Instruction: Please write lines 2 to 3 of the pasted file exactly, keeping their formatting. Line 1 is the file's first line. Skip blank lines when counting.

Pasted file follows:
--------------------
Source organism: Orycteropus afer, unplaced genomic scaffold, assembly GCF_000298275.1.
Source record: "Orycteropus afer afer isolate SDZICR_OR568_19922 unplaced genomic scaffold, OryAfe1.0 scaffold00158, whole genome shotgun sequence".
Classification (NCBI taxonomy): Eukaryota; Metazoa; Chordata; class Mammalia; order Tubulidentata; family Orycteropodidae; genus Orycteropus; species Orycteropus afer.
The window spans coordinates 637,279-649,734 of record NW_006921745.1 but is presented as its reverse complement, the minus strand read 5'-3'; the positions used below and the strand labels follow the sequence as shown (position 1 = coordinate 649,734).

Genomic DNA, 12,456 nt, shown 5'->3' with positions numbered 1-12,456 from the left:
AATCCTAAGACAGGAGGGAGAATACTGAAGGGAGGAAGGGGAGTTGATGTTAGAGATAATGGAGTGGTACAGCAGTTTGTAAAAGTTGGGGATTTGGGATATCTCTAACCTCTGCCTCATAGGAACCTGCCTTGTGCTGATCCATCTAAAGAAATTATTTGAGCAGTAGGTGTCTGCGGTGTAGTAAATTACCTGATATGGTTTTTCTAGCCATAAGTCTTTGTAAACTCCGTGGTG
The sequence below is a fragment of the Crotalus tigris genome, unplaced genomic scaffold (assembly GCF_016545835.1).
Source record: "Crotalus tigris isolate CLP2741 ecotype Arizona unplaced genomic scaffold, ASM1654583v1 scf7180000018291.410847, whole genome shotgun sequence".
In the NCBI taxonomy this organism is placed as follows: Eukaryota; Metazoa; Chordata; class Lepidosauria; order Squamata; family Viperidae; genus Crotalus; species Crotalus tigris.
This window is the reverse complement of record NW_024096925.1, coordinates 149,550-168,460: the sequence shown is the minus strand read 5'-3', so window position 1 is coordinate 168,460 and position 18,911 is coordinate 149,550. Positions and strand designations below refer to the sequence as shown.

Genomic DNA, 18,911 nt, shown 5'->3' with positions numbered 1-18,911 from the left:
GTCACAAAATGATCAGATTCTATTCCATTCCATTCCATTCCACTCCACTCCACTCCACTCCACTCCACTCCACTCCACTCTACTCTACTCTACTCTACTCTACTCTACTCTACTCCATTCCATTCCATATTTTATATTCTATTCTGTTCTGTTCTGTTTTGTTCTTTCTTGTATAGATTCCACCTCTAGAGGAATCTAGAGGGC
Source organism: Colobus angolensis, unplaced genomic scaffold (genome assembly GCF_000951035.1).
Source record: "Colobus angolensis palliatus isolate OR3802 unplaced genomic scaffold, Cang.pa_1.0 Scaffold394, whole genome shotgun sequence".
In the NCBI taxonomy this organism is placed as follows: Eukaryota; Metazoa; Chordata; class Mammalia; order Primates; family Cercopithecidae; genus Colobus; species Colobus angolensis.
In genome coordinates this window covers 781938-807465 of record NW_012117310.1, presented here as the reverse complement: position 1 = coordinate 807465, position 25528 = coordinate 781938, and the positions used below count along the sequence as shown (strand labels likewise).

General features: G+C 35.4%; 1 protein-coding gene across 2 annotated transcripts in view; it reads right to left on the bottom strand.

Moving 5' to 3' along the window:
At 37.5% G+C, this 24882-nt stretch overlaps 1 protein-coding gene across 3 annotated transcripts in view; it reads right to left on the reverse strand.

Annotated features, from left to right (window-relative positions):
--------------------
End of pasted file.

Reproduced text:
Source record: "Orycteropus afer afer isolate SDZICR_OR568_19922 unplaced genomic scaffold, OryAfe1.0 scaffold00158, whole genome shotgun sequence".
Classification (NCBI taxonomy): Eukaryota; Metazoa; Chordata; class Mammalia; order Tubulidentata; family Orycteropodidae; genus Orycteropus; species Orycteropus afer.